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"Incident at Devils Den" leaves reader asking serious questions about alien presence

Gitika Chaudhary for Terry Lovelace, Esq.
The compelling book from Terry Lovelace, Esq. - "Incident at Devils Den."
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BOOK REVIEW: Incident at Devils Den by Terry Lovelace, Esq. (independent) 2018

A week after receiving my new copy of Terry Lovelace’s gripping and utterly compelling new book, Incident at Devils Den, I was in Jonesboro, Arkansas and reading a copy of the Sunday edition of the Arkansas Democrat-Gazette.

In it, culture writer Philip Martin was talking about the third season of True Detective, which had been filmed in Northwest Arkansas. What I did not know, until reading Martin’s article, was that the initial incident – the death of a child – takes place at Devil’s Den State Park (the apostrophe in “Devil’s” is the actual way it is represented on maps and by the Arkansas State Parks folks). I wrote about my synchromystic thoughts on all of that here.

Anyway, I was stunned. I had not quite cracked open Lovelace’s book, but upon returning to Oklahoma City, I would do just that. (As a side note, that trip from Jonesboro back to Oklahoma City had a number of weird, synchromystic events take place … but I digress …).

I guess what I am getting at is that Lovelace’s book – which shocked me to the core, to be frank – came at a time when the puzzle pieces I have been putting together for my own book, The Stilwell Enigma, were clicking together at an increasingly rapid rate.

As Lovelace explains, his book highlights a key experience in his life, one that took place in the warm months of 1977, when he was stationed at Whiteman Air Force Base in western Missouri. Two years earlier, a black triangle-shaped UFO had appeared over a nuclear missile silo – witnessed by Lovelace and a number of other Air Force personnel – and it had made a distinct impression.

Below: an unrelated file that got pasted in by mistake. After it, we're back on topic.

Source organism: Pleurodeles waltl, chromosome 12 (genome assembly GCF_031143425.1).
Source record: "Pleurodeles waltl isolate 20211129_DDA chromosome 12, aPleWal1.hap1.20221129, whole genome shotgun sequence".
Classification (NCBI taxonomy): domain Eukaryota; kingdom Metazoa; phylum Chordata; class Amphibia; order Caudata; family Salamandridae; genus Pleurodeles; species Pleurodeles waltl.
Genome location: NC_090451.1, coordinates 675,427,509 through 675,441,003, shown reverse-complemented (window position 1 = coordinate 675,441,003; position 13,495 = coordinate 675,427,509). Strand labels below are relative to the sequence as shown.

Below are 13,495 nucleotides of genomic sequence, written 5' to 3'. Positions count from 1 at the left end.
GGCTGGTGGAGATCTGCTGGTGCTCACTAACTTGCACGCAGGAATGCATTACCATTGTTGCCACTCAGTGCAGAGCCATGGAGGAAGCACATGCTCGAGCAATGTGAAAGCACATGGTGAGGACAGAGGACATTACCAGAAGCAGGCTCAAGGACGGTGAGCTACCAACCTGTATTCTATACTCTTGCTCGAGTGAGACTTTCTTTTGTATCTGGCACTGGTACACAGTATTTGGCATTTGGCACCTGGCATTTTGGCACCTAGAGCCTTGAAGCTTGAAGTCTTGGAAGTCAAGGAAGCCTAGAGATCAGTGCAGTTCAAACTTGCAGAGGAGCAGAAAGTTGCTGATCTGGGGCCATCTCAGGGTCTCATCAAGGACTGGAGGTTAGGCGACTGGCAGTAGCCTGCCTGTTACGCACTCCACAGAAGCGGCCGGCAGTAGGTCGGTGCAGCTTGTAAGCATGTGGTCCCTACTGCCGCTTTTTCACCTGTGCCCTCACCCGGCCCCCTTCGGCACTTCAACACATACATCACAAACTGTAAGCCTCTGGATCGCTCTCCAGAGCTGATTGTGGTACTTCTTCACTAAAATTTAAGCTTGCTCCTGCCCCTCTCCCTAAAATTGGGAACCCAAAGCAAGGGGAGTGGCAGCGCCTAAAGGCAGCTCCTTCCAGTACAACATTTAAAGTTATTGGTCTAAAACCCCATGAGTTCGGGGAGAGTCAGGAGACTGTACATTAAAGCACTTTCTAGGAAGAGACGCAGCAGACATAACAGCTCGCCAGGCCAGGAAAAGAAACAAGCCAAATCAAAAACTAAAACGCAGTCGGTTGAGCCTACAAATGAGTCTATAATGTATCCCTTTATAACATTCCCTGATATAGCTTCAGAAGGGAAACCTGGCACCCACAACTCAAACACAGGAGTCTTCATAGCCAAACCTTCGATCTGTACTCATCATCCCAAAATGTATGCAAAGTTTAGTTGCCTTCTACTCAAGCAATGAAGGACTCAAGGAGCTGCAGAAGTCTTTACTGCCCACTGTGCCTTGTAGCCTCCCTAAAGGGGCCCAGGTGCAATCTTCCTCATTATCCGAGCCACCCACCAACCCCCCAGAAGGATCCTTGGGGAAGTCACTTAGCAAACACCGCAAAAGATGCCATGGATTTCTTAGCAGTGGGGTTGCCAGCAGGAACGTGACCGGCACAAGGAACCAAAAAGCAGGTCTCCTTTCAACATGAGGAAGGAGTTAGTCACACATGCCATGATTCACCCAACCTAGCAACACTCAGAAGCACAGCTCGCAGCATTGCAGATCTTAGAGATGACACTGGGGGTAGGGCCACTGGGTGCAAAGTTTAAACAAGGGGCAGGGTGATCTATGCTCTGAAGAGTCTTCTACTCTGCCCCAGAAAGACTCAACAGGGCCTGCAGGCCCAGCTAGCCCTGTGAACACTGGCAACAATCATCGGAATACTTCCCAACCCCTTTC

But this was not the first time Lovelace had had a UFO encounter. In 1966, as a young man in St. Louis, Missouri, Lovelace had witnessed a brushed-aluminum-appearing disc-shaped flying saucer directly overhead, near his house. Three years earlier, Lovelace had been plagued at night, in his bedroom, by masked-faced “monkeymen” begging him to play with them (not unlike the spooky Grady Twins in The Shining). It would be years before Lovelace would make the connection between those two childhood experiences.

I say that because, fastforwarding to 1977, Lovelace, now married, was still stationed at Whiteman AFB and his friend Toby (alternately spelled “Tobe” in the book) insisted that he and Lovelace travel three-plus hours south to Devil’s Den State Park near Fayetteville, Arkansas (not Russellville, Arkansas, which is more than an hour southeast) and enjoy some hiking, camping, photography and camaraderie.

Lovelace suggested campsites a little closer to the base, but Toby was insistent. So, with their wives’ approval, they did go to Devil’s Den, which had been established as a state park in the 1930’s under the eye of President Franklin D. Roosevelt, who had encouraged Depression-era civilians to use their time to improve spaces across America. Devil’s Den was one of those places – a place Caddo tribe members and other Native Americans tended to avoid, due to its seemingly sinister reputation as a place of darkness. And on the 94th meridian, besides.

The night of their campout that summer evening more than 40 years ago would prove fateful for both Lovelace and Toby. Their lives were altered forever and an experience that led Lovelace down the path of realization – that he was an alien abductee and experiencer. This was further confirmed, years later, when a routine X-ray revealed a small, square-shaped object in his leg, along with a petal-shaped object that, frankly, seemed like a transmitter, or a cattle tag.

And when you read Incident at Devils Den (which could use a few more edits to clean up some misspellings and so-forth), you come away with the sobering thought that Terry Lovelace – a respected attorney, who retired in 2012 as an Assistant Attorney General for the State of Vermont – has been tracked since childhood, perhaps since (or before) birth, as he reveals in a recent encounter he had with an alien being in his home.

There is so much more in this book. Information that will make even the most hardened skeptic come away asking questions about the nature of reality, who we are as a species, and what the governments of the world truly know about the alien presence on our planet. A must read!

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Andrew W. Griffin

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Andrew W. Griffin received his Bachelor of Science in Journalism from...

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